Hypertrophy for Athletes

I’ve been asked recently, by aspiring  athletes, about what to do about adding some (functional) lean body mass for next season. Most mentioned throwing in some higher rep work to aid the process. Now, yes – a higher rep scheme WILL help you gain some mass; it won’t be overly functional from a performance perspective. You see, there are two different types of hypertrophy (muscle growth). That’s right! Two different types! Verkhoshansky explains the two types of hypertrophy:

‘Sarcoplasmic hypertrophy: The volume of the non-contractile protein and semifluid plasma between the muscle fibers increases. Although the cross-sectional area of the muscle increases, the density of muscle fibers per unit area decreases and there is no corresponding increase in muscle strength.

Sarcomere hypertrophy: An increase in the size and number of sarcomeres which comprise the myofibrils. These may be added in series or parallel with the existing myofibrils, although only the parallel growth with contribute to an increased ability to produce muscle tension. The area density of myofibrils increases and there is a significantly greater ability to exert muscular strength.’

 That explains the huge dude in your gym who you can already out-squat, out-press and out-pull; or as the saying goes – he ‘looks like Tarzan yet plays like Jane’!

So – as an athlete, you should now have an idea of what type of hypertrophy you need.

How do I get this ‘Sarcomere Hypertrophy’?

A great article by David Adamson, posted on EliteFTS talks about the time under tension (TUT), rest periods and percentages of 1RMs to use. If we link that with Prelipin’s table regarding the total number of reps to perform when lifting between 75-85% as suggested in Adamson’s article, we can establish some solid parameters to elicit the sought after sacromere hypertrophy.



Optimal Total Reps








To establish the desired TUT you will need to consider your exercise selection as not all exercises take the same time to complete – think a squat versus a stiff legged deadlift, the distance the bar travels is very different. Therefore, you will need to consider the reps used in each set OR move at a set tempo to complete the set within that golden 10-20s window. Whatever tempo you choose I’d advise hitting the concentric portion as hard and fast as you can.

How does the fit in to a your program?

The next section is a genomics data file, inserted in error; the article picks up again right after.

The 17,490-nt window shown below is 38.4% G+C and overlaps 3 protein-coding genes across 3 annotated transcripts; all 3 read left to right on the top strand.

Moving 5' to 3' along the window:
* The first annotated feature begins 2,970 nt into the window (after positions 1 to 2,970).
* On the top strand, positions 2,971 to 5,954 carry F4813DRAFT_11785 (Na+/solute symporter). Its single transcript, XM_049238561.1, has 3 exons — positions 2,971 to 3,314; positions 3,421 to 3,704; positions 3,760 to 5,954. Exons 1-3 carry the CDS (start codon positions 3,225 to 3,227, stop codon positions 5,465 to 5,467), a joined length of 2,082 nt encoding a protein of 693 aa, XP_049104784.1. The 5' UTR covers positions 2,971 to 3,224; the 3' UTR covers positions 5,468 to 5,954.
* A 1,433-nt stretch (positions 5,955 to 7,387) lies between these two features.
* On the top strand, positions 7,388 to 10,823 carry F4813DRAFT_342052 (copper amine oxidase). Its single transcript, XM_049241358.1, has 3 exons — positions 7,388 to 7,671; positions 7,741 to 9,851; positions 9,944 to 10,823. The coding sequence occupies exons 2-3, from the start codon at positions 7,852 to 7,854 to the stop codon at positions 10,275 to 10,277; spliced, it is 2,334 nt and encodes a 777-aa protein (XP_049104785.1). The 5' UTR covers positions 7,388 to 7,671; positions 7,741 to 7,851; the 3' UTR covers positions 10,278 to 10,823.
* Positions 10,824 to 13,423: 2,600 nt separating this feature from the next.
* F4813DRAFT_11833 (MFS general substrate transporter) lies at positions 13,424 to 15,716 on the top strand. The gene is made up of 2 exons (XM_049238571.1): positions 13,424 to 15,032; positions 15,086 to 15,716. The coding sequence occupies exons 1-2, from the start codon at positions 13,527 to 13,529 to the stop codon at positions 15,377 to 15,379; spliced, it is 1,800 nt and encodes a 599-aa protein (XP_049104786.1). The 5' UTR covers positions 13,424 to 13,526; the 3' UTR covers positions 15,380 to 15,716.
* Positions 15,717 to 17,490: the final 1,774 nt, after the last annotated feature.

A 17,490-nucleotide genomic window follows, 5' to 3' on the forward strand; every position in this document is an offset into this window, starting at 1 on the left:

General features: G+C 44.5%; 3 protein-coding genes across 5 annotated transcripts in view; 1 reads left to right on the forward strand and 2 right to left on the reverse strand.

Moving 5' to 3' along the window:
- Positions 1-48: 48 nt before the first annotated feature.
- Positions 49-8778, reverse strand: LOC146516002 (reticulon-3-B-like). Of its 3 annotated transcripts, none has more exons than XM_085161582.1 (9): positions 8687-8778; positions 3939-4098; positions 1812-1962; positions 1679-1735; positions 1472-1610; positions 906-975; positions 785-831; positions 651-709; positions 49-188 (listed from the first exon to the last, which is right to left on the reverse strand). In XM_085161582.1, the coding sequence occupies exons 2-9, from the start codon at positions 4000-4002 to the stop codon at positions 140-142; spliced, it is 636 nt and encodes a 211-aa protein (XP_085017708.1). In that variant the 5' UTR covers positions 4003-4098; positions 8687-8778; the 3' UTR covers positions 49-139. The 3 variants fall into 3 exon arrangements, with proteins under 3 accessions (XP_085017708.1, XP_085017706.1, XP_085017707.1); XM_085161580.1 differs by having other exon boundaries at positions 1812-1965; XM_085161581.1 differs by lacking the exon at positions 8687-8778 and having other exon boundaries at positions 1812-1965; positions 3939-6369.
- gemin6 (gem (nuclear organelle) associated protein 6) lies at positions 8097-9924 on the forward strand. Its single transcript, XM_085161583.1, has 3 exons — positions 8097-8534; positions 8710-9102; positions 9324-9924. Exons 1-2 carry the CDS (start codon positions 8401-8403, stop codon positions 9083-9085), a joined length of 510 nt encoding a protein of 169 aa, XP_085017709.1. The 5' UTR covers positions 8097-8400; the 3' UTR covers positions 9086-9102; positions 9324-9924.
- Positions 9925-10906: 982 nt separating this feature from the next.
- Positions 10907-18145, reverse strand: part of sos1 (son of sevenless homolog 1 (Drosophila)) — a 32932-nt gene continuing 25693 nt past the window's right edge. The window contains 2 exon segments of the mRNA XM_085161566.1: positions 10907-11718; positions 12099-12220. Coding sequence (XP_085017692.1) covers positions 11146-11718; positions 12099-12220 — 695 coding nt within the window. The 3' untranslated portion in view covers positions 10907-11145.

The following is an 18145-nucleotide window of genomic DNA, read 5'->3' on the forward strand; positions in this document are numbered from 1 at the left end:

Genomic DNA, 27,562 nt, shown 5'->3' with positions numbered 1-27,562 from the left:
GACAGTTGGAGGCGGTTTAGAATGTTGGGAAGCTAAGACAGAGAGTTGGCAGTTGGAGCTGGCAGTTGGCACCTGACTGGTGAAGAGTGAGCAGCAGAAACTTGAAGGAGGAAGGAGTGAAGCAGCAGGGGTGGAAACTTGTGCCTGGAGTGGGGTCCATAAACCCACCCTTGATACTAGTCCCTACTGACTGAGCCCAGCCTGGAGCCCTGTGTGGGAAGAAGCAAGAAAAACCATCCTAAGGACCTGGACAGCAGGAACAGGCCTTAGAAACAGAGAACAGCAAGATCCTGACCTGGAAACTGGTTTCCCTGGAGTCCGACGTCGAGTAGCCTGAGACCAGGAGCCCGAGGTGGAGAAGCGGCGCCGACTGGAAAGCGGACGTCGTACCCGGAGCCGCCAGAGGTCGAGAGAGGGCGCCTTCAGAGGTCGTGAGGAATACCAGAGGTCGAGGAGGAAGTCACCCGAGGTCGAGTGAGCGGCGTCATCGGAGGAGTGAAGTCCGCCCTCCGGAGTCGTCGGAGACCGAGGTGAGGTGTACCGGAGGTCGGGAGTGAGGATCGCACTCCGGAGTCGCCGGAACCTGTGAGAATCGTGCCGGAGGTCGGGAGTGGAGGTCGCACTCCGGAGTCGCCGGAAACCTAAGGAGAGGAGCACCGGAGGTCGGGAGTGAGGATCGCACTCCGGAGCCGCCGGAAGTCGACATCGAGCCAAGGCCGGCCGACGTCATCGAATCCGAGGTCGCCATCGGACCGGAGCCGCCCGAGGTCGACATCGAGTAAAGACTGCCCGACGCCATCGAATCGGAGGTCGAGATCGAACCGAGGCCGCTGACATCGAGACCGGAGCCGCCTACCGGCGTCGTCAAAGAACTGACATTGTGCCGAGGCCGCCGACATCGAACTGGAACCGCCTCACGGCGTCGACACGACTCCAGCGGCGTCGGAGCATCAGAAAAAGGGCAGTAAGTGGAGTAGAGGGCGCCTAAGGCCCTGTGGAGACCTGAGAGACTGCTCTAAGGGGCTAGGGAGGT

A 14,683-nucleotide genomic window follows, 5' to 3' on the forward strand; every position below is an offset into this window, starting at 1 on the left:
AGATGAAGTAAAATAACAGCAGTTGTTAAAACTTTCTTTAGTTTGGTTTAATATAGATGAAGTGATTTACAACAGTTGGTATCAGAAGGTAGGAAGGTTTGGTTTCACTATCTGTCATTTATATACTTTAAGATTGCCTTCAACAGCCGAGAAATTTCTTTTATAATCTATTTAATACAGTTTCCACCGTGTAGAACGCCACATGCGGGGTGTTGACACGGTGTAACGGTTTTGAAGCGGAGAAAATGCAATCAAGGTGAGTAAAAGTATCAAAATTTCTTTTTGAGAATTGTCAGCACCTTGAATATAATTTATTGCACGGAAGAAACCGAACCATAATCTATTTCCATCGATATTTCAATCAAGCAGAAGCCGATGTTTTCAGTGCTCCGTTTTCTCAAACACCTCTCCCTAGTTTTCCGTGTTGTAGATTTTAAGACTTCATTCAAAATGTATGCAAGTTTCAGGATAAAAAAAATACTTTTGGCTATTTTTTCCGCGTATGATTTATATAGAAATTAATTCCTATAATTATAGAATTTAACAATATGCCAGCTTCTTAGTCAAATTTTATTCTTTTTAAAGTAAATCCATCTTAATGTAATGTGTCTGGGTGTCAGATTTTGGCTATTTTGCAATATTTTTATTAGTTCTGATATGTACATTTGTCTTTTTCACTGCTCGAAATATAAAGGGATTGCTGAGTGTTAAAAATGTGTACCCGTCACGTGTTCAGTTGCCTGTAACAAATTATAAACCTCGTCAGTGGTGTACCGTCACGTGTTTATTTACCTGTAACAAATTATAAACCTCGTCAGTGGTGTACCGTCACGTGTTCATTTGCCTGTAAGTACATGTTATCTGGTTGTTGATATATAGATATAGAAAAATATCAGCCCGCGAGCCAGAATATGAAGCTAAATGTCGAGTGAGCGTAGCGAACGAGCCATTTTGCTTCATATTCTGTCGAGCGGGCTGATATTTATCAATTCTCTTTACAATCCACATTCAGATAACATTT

This question depends on how serious you are about gaining some functional mass and getting stronger. For the CrossFit athletes I know – metcon’s will have to take a back seat (cue the sudden gasps from the crowd!). Look, Rob Orlando said ‘strength takes a lifetime to acquire’ – true story. Sacrificing the chippers for just a few months (maybe more like 5 months) will pay huge dividends…you’ll just have to trust me. Dan Jon got some great advice, from the great American weightlifter Bob Bednarski, regarding weight gain: squat three times a week and power clean twice. Throw some snatch in there and we are set! Front squat and back squat heavy once per week, then add something like 8×3 (front or back) with the loads based on the table above.

I’m a huge fan of using BB hip bridges, split squats and split stance stiff leg deadlifts too, just to keep some variety and to decrease the volume loads to help the CNS out a bit! Vary your pressing and pulling too – strict press, bench, push press, change the bars (sounds conjugate-like, right?), use DBs, pull up variations, Kroc rows, Pendlay Rows, I could go on! Just THINK about the TUT, and therefore reps or tempo, needed to elicit the sarcomere hypertrophy that we’re looking for!

Here’s to getting (functionally) BIG, FASTER and STRONGER



Leave a Reply

Fill in your details below or click an icon to log in:

WordPress.com Logo

You are commenting using your WordPress.com account. Log Out /  Change )

Twitter picture

You are commenting using your Twitter account. Log Out /  Change )

Facebook photo

You are commenting using your Facebook account. Log Out /  Change )

Connecting to %s